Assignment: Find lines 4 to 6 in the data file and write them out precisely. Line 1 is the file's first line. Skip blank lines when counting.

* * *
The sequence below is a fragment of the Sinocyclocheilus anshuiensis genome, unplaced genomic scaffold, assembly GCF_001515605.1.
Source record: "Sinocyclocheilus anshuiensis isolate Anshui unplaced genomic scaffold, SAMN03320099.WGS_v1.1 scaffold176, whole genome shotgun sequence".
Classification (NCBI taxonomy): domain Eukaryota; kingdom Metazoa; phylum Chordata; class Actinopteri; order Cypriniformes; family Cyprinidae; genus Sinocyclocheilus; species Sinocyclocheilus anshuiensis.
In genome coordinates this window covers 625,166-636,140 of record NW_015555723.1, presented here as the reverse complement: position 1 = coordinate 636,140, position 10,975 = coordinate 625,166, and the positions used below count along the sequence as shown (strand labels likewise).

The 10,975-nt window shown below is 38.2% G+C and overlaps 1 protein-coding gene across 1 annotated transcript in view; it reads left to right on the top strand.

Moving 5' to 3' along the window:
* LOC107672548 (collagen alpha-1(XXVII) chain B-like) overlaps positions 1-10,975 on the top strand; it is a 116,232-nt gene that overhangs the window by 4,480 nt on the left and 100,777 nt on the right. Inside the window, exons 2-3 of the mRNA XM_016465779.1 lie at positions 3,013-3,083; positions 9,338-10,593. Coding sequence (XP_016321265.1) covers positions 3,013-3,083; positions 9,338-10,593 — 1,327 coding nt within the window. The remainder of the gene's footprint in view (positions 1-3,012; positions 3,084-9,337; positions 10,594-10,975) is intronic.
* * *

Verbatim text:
In genome coordinates this window covers 625,166-636,140 of record NW_015555723.1, presented here as the reverse complement: position 1 = coordinate 636,140, position 10,975 = coordinate 625,166, and the positions used below count along the sequence as shown (strand labels likewise).

The 10,975-nt window shown below is 38.2% G+C and overlaps 1 protein-coding gene across 1 annotated transcript in view; it reads left to right on the top strand.

Moving 5' to 3' along the window: